I get a kick out of British names, surnames, and place names that don’t seem to follow any logic in their pronunciations. For instance:
Althorp – pronounced 'Awltrup'
Belvoir – pronounced 'Beever'
Cholmondely – 'Chumli'
Featherstonehaugh – 'Fanshaw'
Leicester – 'Lester'
Leominster – 'Lemster'
Leveson-Gower – 'Loosen-Gaw'
Magdalen – 'Maudlin'
Mainwaring – 'Mannering'
Marjoribanks – 'Marchbanks'
Ralph – 'Rafe'
Ranulph – 'Ralph'
St. John – 'Sin Jin'
Towcester – 'Toaster' (actually, this I can understand)
Woolfardisworthy – 'Woolseri'
Wriothesley – 'Roxli'
I’m sure there's a logical explanation to these pronunciations. It just seems like such a waste of letters, though.
There is one in Scotland that is pronounced "menzeez" but spelled totally different.
Clark, I believe the name you're talking about is Menzies, which in some parts of Scotland (particularly in Edinburgh) is pronounced "Mingus". Hence this popular limerick:
A lively young damsel named Menzies
Inquired, "Do you know what this thenzies?"
Her aunt, with a gasp,
Replied, "It's a wasp,
And you're holding the end where the stenzies."
Although in Aberdeen, this limerick wouldn't make any sense, since the folks there pronounce it the way it's spelled.
Well that clears up one thing for me!
I listen to this composers music a lot. Ralph Vaughan Williams.
I heard someone on a radio station mention his name and they pronounced it as Rafe Vaughan WIlliams. Now I get it. Thanks.
Meh, the names and pronounciation are pretty cool.
We shouldn't forget Worcestershire, apparently pronounced Worcestershire, Woostersher or Wooster.
My sis went to a Girl Scout camp called Camp Menzies, but it's in California. (close to S. Lake Tahoe)
Ashley -- Don't forget the actor Ralph Fiennes ("It's RAFE FINES!"), cousin of famed explorer Sir Ranulph Fiennes ("Call me 'Ran', not 'Ralph'").
dongordo -- the city of Worcester ("Wooster") is in the county of Worcestershire ("Woostershur" or "Woostersheer"), birthplace of the sauce that nobody can pronounce at the dinner table -- "Honey, hand me the Wor-kes-ter-shy-er sauce, please." There's also a city of Worcester in Massachussetts that Bostonians call "Wista".
Other British place names commonly mispronounced:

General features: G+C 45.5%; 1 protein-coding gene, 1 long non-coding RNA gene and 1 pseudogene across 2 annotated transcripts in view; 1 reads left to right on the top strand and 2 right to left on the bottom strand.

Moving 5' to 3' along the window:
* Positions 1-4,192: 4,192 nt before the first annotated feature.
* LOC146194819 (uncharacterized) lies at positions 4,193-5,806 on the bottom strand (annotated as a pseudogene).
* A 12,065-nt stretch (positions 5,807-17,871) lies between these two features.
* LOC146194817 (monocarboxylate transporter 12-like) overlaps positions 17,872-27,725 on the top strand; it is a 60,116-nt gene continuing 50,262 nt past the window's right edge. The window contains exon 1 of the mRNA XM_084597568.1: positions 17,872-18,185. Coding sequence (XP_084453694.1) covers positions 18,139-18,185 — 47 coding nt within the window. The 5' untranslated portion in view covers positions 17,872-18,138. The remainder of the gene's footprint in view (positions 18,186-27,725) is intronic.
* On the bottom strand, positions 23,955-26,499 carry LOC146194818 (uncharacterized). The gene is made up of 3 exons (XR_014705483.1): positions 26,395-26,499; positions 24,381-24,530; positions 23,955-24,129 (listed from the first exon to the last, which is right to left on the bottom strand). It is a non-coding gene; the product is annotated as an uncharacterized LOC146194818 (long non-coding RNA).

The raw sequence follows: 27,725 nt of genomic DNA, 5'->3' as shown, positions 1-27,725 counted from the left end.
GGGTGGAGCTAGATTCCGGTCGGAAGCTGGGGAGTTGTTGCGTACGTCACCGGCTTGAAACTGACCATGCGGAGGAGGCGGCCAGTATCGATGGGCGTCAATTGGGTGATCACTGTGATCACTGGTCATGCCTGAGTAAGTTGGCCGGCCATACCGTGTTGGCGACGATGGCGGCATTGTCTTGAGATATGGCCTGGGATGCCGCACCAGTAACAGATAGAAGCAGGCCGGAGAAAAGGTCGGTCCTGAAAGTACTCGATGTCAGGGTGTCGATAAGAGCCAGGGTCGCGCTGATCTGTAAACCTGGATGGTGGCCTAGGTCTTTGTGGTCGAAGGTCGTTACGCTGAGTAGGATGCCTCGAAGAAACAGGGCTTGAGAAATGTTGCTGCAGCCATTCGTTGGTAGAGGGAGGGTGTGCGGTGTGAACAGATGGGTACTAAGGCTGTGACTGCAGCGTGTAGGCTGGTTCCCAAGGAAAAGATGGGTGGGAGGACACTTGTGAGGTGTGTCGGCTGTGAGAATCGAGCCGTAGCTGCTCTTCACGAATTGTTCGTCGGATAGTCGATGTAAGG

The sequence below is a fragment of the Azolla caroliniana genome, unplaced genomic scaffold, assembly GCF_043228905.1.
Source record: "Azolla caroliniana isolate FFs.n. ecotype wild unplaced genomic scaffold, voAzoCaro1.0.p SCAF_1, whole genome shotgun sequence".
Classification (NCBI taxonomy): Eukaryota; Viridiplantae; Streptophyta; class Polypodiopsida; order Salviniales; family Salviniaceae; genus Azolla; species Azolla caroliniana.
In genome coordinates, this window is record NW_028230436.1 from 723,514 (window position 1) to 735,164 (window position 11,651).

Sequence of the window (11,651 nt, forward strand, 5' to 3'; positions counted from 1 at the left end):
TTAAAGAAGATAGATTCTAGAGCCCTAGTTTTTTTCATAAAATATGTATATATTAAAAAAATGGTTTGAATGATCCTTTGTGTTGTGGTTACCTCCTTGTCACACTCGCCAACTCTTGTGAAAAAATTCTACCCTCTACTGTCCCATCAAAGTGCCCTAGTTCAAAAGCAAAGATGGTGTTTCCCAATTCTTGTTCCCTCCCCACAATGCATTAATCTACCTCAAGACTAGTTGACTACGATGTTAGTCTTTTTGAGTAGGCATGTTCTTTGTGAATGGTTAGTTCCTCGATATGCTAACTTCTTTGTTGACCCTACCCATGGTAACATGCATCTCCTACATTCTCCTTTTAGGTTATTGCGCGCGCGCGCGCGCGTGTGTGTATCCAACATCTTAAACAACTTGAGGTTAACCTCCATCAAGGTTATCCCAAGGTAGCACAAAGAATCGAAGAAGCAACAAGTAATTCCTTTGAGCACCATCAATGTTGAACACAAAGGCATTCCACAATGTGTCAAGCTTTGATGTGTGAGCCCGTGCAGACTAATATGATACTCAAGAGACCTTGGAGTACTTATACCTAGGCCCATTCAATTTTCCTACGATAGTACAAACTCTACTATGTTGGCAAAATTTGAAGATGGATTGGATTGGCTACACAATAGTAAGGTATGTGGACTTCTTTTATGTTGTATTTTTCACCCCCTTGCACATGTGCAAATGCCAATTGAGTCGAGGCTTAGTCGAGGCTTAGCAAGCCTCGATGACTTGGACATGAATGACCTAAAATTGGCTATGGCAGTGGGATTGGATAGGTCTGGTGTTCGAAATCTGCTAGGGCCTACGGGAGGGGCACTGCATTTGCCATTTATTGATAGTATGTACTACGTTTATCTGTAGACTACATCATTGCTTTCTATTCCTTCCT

Reading - "Redding"
Warwick - "Worrick"
Derwent - "Darrunt"
Derby - "Darby"
Berkeley - "Barkly"
Gloucester - "Gloster"
Berkshire - "Barksheer"
Beaulieu - "Bewly"
And other strange surnames: Dalziel - "Dee-el" and Pepys - "Peeps"
My sister used to go to Camp Menzies. As she grew older, she and her friends would refer to it as Camp Menses (heheh).
Julian - thanks for the clarification. I particularly like 'Wista'. The next opportunity at dinner I'll try "pass the wista sauce please" and check the reactions.
Gaelic is like this too. Think how Baile Atha Cliath is pronounced... Blahclear?
its pronounced WOOSTER not WISTER. Just as Gloucester is pronounced Gloster. Don't blame the english, blame the romans, and every other fucker that occupied the country in the dark ages
We were talking about the *Bostonian* way of pronouncing Worcester. And we already mention Gloucester. Go back and read the posts CAREFULLY. And nobody's blaming anybody, we were just pointing out interesting name pronunciations. Relax.
The correct pronunciation of Pepys is indeed Peeps. However, when I lived near Pepys Road in London, many local people pronounced it Peppis or Peppy's. They were of course all thick and asking to be shot but that's beside the point - they still did it.
Hey guys just happen to come across this thread. Could any if you help with finding out the origin of the name 'Welbeck'? Obviously not one of the tongue-twister-twitchers but still of immense importance to me.
'Rhelp' (scooby-doo's pronunciaton of 'help')